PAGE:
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Illinois Church Faces Lawsuit From Ex-Choir Director Fired After He Married a Man

Colin Collette
Colin Collette filed a lawsuit suit against the Holy Family Parish of Inverness in Chicago, Illinois, parish on Thursday, December 4, 2014, arguing that since the state recognizes gay marriages the church should too. Collette says he was fired from his position as the parish choir director after he became engaged to his partner. |

An Illinois man who was fired from his job as the music director at a Catholic church after he announced that he got married to a man, has filed a lawsuit against the church and its archdiocese.

John Colin Collette filed the lawsuit Monday against his former employer, Holy Family Catholic Community in Inverness, and the Archdiocese of Chicago in U.S. District Court for the Northern District of Illinois Eastern Division.

"[Collette] was treated less favorably than other similarly situated employees when it was discovered that he was engaged to and intended to marry a man," reads the suit.

"Defendants employ many similarly situated females that have become engaged to and eventually married men in both traditional Catholic marriages and in marriages not sanctioned by the Catholic Church."

The lawsuit claims that Collette's "sex, sexual orientation, and marital status were motivating factors in his termination."

Collette is seeking in his legal action reinstatement at Holy Family, back pay, and compensation for damages rendered, as well as attorney fees and costs.

In an interview with the Chicago Tribune published Tuesday, Collette explained that he was not doing this lawsuit with ill intentions toward the Church.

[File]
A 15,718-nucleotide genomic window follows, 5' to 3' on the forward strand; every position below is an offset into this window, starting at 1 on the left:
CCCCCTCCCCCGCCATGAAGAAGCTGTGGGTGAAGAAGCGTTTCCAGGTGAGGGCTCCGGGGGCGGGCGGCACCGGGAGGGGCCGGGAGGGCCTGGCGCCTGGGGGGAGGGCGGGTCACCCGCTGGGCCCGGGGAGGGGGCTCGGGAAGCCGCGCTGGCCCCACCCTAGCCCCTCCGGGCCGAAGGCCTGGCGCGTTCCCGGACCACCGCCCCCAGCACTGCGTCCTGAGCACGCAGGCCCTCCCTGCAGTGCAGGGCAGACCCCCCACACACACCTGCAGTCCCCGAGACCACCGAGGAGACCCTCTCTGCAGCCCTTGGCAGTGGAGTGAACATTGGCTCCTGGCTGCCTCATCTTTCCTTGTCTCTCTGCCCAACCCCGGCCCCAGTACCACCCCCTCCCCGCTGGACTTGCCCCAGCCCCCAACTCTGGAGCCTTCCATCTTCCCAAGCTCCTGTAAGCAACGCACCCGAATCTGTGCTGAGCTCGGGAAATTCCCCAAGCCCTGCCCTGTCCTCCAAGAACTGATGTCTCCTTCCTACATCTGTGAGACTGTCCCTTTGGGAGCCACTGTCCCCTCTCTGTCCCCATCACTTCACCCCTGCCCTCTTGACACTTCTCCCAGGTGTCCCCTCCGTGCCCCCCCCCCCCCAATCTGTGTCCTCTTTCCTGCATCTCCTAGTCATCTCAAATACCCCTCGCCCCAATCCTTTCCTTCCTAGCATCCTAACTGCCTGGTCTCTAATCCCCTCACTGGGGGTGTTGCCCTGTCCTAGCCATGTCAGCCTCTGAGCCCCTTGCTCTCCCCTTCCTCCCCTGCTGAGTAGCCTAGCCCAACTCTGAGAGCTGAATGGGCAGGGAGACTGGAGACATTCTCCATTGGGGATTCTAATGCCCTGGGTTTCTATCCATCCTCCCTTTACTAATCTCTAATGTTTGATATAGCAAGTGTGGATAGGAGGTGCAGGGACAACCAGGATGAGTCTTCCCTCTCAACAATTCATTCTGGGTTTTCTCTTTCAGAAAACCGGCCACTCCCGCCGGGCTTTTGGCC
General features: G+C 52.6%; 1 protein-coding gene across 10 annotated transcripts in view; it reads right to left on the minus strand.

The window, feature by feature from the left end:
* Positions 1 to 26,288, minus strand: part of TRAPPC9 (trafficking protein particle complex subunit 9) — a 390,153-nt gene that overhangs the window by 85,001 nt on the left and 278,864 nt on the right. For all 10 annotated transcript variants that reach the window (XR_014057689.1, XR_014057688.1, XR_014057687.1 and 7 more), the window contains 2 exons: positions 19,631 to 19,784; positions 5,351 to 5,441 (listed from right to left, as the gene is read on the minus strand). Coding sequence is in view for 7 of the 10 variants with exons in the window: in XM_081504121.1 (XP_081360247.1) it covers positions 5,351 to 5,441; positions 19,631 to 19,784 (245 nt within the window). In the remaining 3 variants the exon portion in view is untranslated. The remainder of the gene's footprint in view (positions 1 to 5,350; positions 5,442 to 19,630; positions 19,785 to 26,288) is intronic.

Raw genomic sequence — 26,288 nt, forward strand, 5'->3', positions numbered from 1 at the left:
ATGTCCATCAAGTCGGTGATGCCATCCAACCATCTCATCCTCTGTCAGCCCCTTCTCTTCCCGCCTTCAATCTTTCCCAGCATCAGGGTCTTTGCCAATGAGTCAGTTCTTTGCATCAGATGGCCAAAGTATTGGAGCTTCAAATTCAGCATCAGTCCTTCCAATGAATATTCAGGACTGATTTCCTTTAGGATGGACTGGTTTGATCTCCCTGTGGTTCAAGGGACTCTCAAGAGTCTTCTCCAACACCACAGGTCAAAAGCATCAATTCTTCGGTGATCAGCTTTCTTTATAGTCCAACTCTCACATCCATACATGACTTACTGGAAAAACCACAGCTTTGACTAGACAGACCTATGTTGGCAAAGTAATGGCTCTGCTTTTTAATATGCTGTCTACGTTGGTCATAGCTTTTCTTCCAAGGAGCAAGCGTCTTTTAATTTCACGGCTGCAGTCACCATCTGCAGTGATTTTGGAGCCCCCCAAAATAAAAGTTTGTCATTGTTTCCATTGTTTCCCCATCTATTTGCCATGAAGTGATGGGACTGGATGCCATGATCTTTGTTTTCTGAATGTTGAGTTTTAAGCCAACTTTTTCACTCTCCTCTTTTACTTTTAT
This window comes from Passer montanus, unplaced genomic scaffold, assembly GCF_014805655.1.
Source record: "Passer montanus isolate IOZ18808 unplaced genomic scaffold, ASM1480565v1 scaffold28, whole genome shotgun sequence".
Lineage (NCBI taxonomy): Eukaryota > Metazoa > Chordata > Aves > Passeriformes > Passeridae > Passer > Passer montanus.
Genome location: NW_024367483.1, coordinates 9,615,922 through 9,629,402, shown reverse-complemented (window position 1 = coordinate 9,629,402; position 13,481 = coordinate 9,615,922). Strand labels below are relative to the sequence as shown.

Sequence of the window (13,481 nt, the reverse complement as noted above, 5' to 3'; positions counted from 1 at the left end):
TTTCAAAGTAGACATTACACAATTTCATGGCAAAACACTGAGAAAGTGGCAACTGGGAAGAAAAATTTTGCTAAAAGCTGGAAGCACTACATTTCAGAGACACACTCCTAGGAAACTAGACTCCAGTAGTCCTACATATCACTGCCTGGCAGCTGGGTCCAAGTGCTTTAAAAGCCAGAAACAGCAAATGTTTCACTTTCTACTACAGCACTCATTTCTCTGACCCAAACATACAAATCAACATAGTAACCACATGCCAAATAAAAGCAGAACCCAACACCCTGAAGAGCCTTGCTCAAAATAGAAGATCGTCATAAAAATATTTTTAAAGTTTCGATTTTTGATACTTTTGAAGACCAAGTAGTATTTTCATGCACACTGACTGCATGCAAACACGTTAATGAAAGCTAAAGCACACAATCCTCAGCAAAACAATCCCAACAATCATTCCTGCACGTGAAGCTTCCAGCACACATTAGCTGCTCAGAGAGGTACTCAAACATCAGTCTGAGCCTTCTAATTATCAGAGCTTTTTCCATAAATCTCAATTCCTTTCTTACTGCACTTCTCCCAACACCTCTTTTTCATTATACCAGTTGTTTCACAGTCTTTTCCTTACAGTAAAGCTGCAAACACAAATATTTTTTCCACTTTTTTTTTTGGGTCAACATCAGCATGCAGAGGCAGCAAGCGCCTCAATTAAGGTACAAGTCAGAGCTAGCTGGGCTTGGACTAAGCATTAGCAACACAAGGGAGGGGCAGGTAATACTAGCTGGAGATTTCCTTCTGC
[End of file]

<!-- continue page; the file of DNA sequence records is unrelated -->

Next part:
"When 'Spotlight' won the Academy Award (for best film), Rome was so quick to say, 'This is not an anti-Catholic film. It's calling us to an issue the Catholic Church needs to deal with'," argued Collette.

"That's how I felt about this. I'm not trying to be anti-Catholic. … This is an issue the church needs to deal with. There are a lot of good people that are hurting."

In the summer of 2014, Collette was fired from his position as music director at Holy Family when it was revealed that he was engaged to a man.

"Pastors hire and dismiss all parish personnel and govern according to the teachings of the Church and archdiocesan policies," stated the archdiocese.

"Those that serve as ministers of the Church, including worship ministers, are expected to conform their lives publicly with the teachings of the Church."

In September 2014 Collette had a meeting with then Cardinal Francis Eugenie George about the matter, with Collette describing it as a positive experience.

Nevertheless the archdiocese and the church refused to reinstate Collette, who then filed a complaint before the Equal Employment Opportunity Commission that December.

Last November the archdiocese announced that they were no longer open to mediation in the case, or for a similar case regarding Sandor Demkovich, who accused Saint Andrew the Apostle Parish in Calumet City of firing him for marrying his male partner.

Kerry Lavelle, attorney for Collette, said in a statement released last November that her client was disappointed in the archdiocese's refusal to engage in mediation.

"Naturally Colin is disappointed that the archdiocese is unwilling to commit to working together to find a resolution to his case," stated Lavelle. "It has been a year since we filed with the EEOC, and we will now await their finding in the matter."

Monday's district court lawsuit states that the EEOC "investigated plaintiff's claim of
discrimination and issued a 'right to sue letter' authorizing plaintiff to proceed in this court."

Collette's lawsuit may have some challenges ahead, as the U.S. Supreme Court previously ruled that religious employers could fire an "unwanted minister."

In 2012, the court ruled unanimously in Hosanna-Tabor Evangelical Lutheran Church & Sch. v. EEOC that religious groups could not be treated the same as other groups regarding anti-discrimination.

"Requiring a church to accept or retain an unwanted minister, or punishing a church for failing to do so, intrudes upon more than a mere employment decision. Such action interferes with the internal governance of the church," read the decision.

"The EEOC … acknowledge that employment discrimination laws would be unconstitutional as applied to religious groups in certain circumstances."

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